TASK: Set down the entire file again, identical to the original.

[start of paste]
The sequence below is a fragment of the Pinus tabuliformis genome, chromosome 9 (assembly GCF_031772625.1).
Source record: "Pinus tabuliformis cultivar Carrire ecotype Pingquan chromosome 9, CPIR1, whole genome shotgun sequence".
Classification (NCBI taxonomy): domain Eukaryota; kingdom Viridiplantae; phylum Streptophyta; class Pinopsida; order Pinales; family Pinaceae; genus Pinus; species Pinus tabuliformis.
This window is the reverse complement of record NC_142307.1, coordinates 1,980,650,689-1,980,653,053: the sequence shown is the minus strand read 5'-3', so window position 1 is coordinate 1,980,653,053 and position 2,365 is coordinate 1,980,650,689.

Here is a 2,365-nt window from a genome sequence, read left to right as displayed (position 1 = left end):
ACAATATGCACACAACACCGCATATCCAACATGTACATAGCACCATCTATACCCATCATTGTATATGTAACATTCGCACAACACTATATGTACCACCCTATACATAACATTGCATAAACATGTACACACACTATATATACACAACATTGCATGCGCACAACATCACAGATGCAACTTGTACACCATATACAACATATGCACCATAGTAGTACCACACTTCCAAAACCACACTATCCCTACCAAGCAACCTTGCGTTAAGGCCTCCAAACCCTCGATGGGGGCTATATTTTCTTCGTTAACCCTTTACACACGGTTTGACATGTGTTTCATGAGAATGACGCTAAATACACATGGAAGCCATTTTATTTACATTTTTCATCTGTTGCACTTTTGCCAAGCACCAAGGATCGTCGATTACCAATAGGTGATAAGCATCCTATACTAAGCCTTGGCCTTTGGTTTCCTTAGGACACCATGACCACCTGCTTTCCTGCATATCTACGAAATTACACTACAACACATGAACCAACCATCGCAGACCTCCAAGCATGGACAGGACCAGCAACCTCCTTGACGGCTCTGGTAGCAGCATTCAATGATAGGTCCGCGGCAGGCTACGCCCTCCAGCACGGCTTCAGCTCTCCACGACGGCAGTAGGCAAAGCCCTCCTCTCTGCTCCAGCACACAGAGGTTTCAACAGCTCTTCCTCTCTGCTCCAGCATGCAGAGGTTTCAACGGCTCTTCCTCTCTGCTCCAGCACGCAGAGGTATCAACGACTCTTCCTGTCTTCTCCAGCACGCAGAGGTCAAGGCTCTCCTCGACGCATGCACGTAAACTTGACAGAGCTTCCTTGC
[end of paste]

The sequence below is a fragment of the Pinus tabuliformis genome, chromosome 9 (assembly GCF_031772625.1).
Source record: "Pinus tabuliformis cultivar Carrire ecotype Pingquan chromosome 9, CPIR1, whole genome shotgun sequence".
Classification (NCBI taxonomy): domain Eukaryota; kingdom Viridiplantae; phylum Streptophyta; class Pinopsida; order Pinales; family Pinaceae; genus Pinus; species Pinus tabuliformis.
This window is the reverse complement of record NC_142307.1, coordinates 1,980,650,689-1,980,653,053: the sequence shown is the minus strand read 5'-3', so window position 1 is coordinate 1,980,653,053 and position 2,365 is coordinate 1,980,650,689.

Here is a 2,365-nt window from a genome sequence, read left to right as displayed (position 1 = left end):
ACAATATGCACACAACACCGCATATCCAACATGTACATAGCACCATCTATACCCATCATTGTATATGTAACATTCGCACAACACTATATGTACCACCCTATACATAACATTGCATAAACATGTACACACACTATATATACACAACATTGCATGCGCACAACATCACAGATGCAACTTGTACACCATATACAACATATGCACCATAGTAGTACCACACTTCCAAAACCACACTATCCCTACCAAGCAACCTTGCGTTAAGGCCTCCAAACCCTCGATGGGGGCTATATTTTCTTCGTTAACCCTTTACACACGGTTTGACATGTGTTTCATGAGAATGACGCTAAATACACATGGAAGCCATTTTATTTACATTTTTCATCTGTTGCACTTTTGCCAAGCACCAAGGATCGTCGATTACCAATAGGTGATAAGCATCCTATACTAAGCCTTGGCCTTTGGTTTCCTTAGGACACCATGACCACCTGCTTTCCTGCATATCTACGAAATTACACTACAACACATGAACCAACCATCGCAGACCTCCAAGCATGGACAGGACCAGCAACCTCCTTGACGGCTCTGGTAGCAGCATTCAATGATAGGTCCGCGGCAGGCTACGCCCTCCAGCACGGCTTCAGCTCTCCACGACGGCAGTAGGCAAAGCCCTCCTCTCTGCTCCAGCACACAGAGGTTTCAACAGCTCTTCCTCTCTGCTCCAGCATGCAGAGGTTTCAACGGCTCTTCCTCTCTGCTCCAGCACGCAGAGGTATCAACGACTCTTCCTGTCTTCTCCAGCACGCAGAGGTCAAGGCTCTCCTCGACGCATGCACGTAAACTTGACAGAGCTTCCTTGC